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I was working my way through a row of tomatoes, picking what I could while pulling weeds at the same time. Lori was shoulder high in the okra, quickly filling one bucket and exchanging it for an empty one.
Tossing the weeds to the side, emptying another bucket of tomatoes, eyeing the rows of ripe peppers, I said to Lori, “I’m overwhelmed. I’ve gotten behind, and I don’t see how we can catch up.”
The garden, meant to be a stress reliever, was beginning to feel like one more thing that had to get done on a day already maxed with responsibilities.
It is easy to get so overloaded with good things that enjoying them gets buried beneath the very activity of doing them. We want the kids to play ball, then get exhausted from attending games and practices; we urge them to take music lessons, yet pant from one rehearsal to the next; we want to stay healthy, but struggle finding time for the gym.
Usually it’s not one huge stress factor that causes us to feel fractured, it’s a combination of several. I was frantically working in the garden after Lori and I rushed through the grocery store so I could prepare for a wedding later in the afternoon before I studied my sermon. And, walking from the garden to the house, I realized I was carrying, in addition to vegetables, the emotional weight of moving my son next week.
The problem was not the weeds in the garden, but me and my commitments.
We are overloaded: responsibilities at work, email and text messages that seem never ending, junk mail stacked on our desks, and, oh yes, house work and lawn work all seem to pile on us like football players on a tackled running back.
We get so involved in what we are doing that we don’t realize what’s happening to us. One doctor has said that stress is the most harmful and widespread health hazard in our society today. So, what do we do about it?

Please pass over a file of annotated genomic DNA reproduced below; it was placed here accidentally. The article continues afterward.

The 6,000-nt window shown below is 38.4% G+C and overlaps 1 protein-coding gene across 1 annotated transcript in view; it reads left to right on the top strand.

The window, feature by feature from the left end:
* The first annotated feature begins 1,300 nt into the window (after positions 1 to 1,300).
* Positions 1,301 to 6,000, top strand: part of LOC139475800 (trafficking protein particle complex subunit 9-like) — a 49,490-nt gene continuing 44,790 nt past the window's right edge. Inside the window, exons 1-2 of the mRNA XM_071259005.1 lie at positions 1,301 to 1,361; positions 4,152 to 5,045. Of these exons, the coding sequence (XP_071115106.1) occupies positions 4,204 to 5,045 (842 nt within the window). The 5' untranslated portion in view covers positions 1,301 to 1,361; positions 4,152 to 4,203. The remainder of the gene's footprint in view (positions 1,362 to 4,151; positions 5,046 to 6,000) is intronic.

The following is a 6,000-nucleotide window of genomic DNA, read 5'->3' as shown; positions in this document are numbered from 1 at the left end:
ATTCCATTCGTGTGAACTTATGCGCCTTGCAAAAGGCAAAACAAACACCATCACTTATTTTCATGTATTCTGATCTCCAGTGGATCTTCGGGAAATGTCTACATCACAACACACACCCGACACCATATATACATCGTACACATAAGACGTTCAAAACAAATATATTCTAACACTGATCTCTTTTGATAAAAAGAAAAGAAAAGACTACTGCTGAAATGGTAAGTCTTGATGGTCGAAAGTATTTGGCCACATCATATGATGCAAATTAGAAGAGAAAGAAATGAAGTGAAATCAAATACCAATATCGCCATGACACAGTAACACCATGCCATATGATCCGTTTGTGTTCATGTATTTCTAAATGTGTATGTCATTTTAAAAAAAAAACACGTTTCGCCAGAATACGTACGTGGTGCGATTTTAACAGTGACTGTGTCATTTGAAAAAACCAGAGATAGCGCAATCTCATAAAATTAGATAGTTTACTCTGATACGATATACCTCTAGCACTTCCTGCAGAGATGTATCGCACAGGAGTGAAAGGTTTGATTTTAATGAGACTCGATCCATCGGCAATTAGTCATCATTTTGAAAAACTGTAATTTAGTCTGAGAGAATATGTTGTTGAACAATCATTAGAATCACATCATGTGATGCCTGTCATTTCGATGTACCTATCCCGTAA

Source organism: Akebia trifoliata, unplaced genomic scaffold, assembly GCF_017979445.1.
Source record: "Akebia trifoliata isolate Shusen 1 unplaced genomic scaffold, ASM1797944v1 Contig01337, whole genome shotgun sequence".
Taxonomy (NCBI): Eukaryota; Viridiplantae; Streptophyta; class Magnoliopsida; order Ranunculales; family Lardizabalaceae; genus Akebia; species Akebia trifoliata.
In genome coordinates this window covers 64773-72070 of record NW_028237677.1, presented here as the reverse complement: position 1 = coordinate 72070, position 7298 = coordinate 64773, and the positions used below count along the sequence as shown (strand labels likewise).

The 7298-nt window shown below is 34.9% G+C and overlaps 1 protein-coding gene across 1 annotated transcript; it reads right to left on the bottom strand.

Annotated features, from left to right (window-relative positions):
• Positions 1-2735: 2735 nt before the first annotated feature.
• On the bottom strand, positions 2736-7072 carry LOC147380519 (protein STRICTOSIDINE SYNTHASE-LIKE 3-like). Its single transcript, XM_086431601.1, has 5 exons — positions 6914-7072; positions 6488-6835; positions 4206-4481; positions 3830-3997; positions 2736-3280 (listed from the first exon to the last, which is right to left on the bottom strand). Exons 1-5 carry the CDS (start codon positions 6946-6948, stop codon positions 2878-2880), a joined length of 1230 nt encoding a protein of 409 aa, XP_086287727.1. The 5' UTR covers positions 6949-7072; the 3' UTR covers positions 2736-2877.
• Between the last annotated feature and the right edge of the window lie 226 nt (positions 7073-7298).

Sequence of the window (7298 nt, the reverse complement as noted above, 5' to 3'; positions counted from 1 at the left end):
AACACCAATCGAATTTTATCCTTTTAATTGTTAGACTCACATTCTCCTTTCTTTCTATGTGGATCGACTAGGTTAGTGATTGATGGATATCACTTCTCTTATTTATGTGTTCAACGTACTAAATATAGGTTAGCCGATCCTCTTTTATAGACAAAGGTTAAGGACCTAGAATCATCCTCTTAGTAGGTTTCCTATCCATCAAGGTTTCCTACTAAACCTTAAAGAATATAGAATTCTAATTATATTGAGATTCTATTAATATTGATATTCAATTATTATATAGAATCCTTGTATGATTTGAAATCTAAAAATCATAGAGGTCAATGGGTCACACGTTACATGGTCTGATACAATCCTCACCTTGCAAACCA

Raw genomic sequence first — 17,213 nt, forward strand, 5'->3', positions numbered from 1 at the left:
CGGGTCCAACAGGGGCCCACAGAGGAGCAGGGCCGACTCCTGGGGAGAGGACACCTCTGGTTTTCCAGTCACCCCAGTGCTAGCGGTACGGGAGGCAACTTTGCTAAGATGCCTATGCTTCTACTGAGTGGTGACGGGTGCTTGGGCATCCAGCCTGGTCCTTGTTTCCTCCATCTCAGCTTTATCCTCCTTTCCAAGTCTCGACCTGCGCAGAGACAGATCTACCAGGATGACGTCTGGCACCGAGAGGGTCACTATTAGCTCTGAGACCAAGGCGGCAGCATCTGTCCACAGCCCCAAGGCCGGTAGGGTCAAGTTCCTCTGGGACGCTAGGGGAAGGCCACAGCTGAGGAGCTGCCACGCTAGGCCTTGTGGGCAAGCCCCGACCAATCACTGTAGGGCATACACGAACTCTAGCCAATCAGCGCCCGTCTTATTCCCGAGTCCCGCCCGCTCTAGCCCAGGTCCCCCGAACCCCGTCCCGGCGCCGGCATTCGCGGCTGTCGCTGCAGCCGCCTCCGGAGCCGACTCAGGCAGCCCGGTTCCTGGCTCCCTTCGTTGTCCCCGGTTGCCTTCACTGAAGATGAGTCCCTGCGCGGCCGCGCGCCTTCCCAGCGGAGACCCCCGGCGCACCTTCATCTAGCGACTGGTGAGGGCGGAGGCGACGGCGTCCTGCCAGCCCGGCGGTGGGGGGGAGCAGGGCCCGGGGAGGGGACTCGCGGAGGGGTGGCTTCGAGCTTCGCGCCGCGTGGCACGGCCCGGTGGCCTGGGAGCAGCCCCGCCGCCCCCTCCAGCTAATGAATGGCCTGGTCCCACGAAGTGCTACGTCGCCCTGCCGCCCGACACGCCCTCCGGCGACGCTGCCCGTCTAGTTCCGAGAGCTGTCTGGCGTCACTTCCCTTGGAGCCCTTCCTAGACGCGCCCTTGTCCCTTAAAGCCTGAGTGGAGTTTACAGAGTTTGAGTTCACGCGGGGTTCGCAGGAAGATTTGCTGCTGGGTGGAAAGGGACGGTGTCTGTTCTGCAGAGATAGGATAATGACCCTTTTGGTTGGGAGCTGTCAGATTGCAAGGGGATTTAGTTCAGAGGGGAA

• Take time to step back and evaluate your situation. If what you enjoy doing has become burdensome, it may be because you’ve taken on too much. Ask yourself what’s truly important. Take time to identify stress makers and stress relievers. While we can’t always avoid stressful situations, we can make time for tension releasers.
• Rest. When we don’t get enough rest, everything seems worse. Our bodies and minds can’t operate efficiently when we are tired and exhausted. There is a reason why the Lord told us to take a day for rest: It’s necessary for our spiritual, emotional and physical well-being.
• Take one day at a time. We can prepare for the future, but we can only live in the present. Jesus admonished, “Don’t worry about tomorrow, for tomorrow will bring its own worries. Today’s trouble is enough for today.” (Matthew 6:34).
• Exercise. A brisk walk or run can do wonders to burn off stress. Endorphins are released as you exercise, helping you feel better.
• Set boundaries. Define what’s important to you, set boundaries and then be prepared to defend them. If spending time with your family is a priority, you will have to say “no” to those who unwittingly call you to neglect that time.
• Take control of your schedule. If you keep taking on more, something else in your life is edged out. Look at your schedule. Is it realistic? Are you expecting superman capabilities of yourself, thinking you are able to leap with a single bound from one item on the “to do” list to the next? If you are feeling overwhelmed, like I did that day in the garden, you might be putting too much on your plate.
• Take action. Someone has said insanity is doing the same things you’ve always done while expecting different results. If you are stressed and continue living the way you are, you will continue to feel overwhelmed. You are the only one who can take steps to correct your course.
So, yesterday we went to a movie, and I forgot about obligations for a while, came home, sat under the stars, gazed at the moon, winked at my garden resting silently in the dark, told it to be patient, for I would visit it tomorrow, then closed by daily planner, gave it to God and slept soundly.